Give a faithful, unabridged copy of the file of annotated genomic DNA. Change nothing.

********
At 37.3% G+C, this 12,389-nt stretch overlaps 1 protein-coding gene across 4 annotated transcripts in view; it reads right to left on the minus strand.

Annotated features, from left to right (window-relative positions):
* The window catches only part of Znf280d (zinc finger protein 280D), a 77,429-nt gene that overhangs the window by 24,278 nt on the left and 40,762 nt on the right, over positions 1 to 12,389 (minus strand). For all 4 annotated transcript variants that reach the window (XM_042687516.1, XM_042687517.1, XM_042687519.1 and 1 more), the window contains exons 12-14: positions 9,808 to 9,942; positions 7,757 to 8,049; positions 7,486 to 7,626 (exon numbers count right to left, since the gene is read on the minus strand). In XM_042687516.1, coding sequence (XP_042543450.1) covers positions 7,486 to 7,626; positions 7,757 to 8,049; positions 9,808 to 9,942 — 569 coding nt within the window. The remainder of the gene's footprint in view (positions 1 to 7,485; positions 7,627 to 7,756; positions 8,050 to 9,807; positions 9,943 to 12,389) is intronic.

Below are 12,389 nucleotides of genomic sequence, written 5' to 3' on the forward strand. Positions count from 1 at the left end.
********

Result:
At 37.3% G+C, this 12,389-nt stretch overlaps 1 protein-coding gene across 4 annotated transcripts in view; it reads right to left on the minus strand.

Annotated features, from left to right (window-relative positions):
* The window catches only part of Znf280d (zinc finger protein 280D), a 77,429-nt gene that overhangs the window by 24,278 nt on the left and 40,762 nt on the right, over positions 1 to 12,389 (minus strand). For all 4 annotated transcript variants that reach the window (XM_042687516.1, XM_042687517.1, XM_042687519.1 and 1 more), the window contains exons 12-14: positions 9,808 to 9,942; positions 7,757 to 8,049; positions 7,486 to 7,626 (exon numbers count right to left, since the gene is read on the minus strand). In XM_042687516.1, coding sequence (XP_042543450.1) covers positions 7,486 to 7,626; positions 7,757 to 8,049; positions 9,808 to 9,942 — 569 coding nt within the window. The remainder of the gene's footprint in view (positions 1 to 7,485; positions 7,627 to 7,756; positions 8,050 to 9,807; positions 9,943 to 12,389) is intronic.

Below are 12,389 nucleotides of genomic sequence, written 5' to 3' on the forward strand. Positions count from 1 at the left end.